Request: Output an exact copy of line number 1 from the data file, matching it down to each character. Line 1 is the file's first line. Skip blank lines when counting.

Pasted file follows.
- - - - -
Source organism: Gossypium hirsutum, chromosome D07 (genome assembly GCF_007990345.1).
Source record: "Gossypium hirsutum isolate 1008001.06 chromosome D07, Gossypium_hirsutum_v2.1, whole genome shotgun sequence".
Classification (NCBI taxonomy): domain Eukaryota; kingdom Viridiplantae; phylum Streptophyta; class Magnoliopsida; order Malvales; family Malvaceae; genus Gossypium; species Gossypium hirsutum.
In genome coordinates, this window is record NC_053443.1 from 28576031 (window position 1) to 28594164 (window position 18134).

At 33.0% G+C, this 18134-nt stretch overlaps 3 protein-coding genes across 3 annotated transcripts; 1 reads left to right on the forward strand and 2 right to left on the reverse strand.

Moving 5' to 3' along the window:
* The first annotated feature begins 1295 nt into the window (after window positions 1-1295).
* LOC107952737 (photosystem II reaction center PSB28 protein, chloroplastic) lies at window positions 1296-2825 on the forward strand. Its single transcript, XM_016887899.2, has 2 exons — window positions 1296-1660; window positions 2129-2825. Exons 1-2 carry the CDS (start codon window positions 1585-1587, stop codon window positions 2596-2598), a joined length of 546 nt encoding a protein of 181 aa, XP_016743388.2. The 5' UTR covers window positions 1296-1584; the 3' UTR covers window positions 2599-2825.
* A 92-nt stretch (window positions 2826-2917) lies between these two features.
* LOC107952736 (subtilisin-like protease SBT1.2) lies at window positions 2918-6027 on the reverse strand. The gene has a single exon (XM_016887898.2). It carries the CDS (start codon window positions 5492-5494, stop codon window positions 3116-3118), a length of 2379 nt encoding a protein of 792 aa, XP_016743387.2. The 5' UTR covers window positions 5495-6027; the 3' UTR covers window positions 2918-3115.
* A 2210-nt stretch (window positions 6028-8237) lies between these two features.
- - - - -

Source organism: Gossypium hirsutum, chromosome D07 (genome assembly GCF_007990345.1).